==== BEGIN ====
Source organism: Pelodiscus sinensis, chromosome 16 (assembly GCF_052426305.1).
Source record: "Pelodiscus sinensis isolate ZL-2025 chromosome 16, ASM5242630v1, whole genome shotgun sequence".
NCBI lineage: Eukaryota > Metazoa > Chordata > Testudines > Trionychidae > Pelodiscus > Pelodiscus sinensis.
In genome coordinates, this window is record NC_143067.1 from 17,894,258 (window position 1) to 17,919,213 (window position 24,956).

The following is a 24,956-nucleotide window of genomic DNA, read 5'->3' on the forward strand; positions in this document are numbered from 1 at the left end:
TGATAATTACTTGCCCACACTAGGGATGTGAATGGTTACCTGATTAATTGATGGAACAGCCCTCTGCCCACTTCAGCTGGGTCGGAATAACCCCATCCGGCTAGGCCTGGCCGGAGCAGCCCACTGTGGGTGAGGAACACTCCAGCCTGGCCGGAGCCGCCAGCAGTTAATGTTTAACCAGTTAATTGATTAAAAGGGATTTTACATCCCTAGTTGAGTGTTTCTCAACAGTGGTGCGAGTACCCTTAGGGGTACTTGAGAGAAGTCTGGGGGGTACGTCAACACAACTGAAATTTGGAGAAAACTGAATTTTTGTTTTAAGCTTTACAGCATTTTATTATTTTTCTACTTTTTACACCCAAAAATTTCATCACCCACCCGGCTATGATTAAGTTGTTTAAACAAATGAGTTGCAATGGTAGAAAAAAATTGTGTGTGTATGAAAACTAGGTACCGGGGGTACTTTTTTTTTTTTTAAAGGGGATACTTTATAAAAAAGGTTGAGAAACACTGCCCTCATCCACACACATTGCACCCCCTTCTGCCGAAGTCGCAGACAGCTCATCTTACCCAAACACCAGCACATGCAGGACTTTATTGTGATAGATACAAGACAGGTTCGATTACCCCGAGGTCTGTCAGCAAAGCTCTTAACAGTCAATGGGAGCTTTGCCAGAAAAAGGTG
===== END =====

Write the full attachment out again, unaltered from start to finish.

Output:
Source organism: Pelodiscus sinensis, chromosome 16 (assembly GCF_052426305.1).
Source record: "Pelodiscus sinensis isolate ZL-2025 chromosome 16, ASM5242630v1, whole genome shotgun sequence".
NCBI lineage: Eukaryota > Metazoa > Chordata > Testudines > Trionychidae > Pelodiscus > Pelodiscus sinensis.
In genome coordinates, this window is record NC_143067.1 from 17,894,258 (window position 1) to 17,919,213 (window position 24,956).

The following is a 24,956-nucleotide window of genomic DNA, read 5'->3' on the forward strand; positions in this document are numbered from 1 at the left end:
TGATAATTACTTGCCCACACTAGGGATGTGAATGGTTACCTGATTAATTGATGGAACAGCCCTCTGCCCACTTCAGCTGGGTCGGAATAACCCCATCCGGCTAGGCCTGGCCGGAGCAGCCCACTGTGGGTGAGGAACACTCCAGCCTGGCCGGAGCCGCCAGCAGTTAATGTTTAACCAGTTAATTGATTAAAAGGGATTTTACATCCCTAGTTGAGTGTTTCTCAACAGTGGTGCGAGTACCCTTAGGGGTACTTGAGAGAAGTCTGGGGGGTACGTCAACACAACTGAAATTTGGAGAAAACTGAATTTTTGTTTTAAGCTTTACAGCATTTTATTATTTTTCTACTTTTTACACCCAAAAATTTCATCACCCACCCGGCTATGATTAAGTTGTTTAAACAAATGAGTTGCAATGGTAGAAAAAAATTGTGTGTGTATGAAAACTAGGTACCGGGGGTACTTTTTTTTTTTTTAAAGGGGATACTTTATAAAAAAGGTTGAGAAACACTGCCCTCATCCACACACATTGCACCCCCTTCTGCCGAAGTCGCAGACAGCTCATCTTACCCAAACACCAGCACATGCAGGACTTTATTGTGATAGATACAAGACAGGTTCGATTACCCCGAGGTCTGTCAGCAAAGCTCTTAACAGTCAATGGGAGCTTTGCCAGAAAAAGGTG